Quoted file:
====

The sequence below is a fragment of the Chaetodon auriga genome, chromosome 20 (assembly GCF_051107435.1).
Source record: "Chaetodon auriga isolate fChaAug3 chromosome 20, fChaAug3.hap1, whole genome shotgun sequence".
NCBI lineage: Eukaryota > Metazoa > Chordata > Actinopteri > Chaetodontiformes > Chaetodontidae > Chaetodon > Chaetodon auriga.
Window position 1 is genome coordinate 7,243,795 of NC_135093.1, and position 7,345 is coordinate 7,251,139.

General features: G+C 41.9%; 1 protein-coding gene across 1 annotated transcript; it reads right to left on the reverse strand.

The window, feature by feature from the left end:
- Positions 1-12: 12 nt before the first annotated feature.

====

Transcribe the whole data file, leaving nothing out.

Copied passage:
The sequence below is a fragment of the Chaetodon auriga genome, chromosome 20 (assembly GCF_051107435.1).
Source record: "Chaetodon auriga isolate fChaAug3 chromosome 20, fChaAug3.hap1, whole genome shotgun sequence".
NCBI lineage: Eukaryota > Metazoa > Chordata > Actinopteri > Chaetodontiformes > Chaetodontidae > Chaetodon > Chaetodon auriga.
Window position 1 is genome coordinate 7,243,795 of NC_135093.1, and position 7,345 is coordinate 7,251,139.

General features: G+C 41.9%; 1 protein-coding gene across 1 annotated transcript; it reads right to left on the reverse strand.

The window, feature by feature from the left end:
- Positions 1-12: 12 nt before the first annotated feature.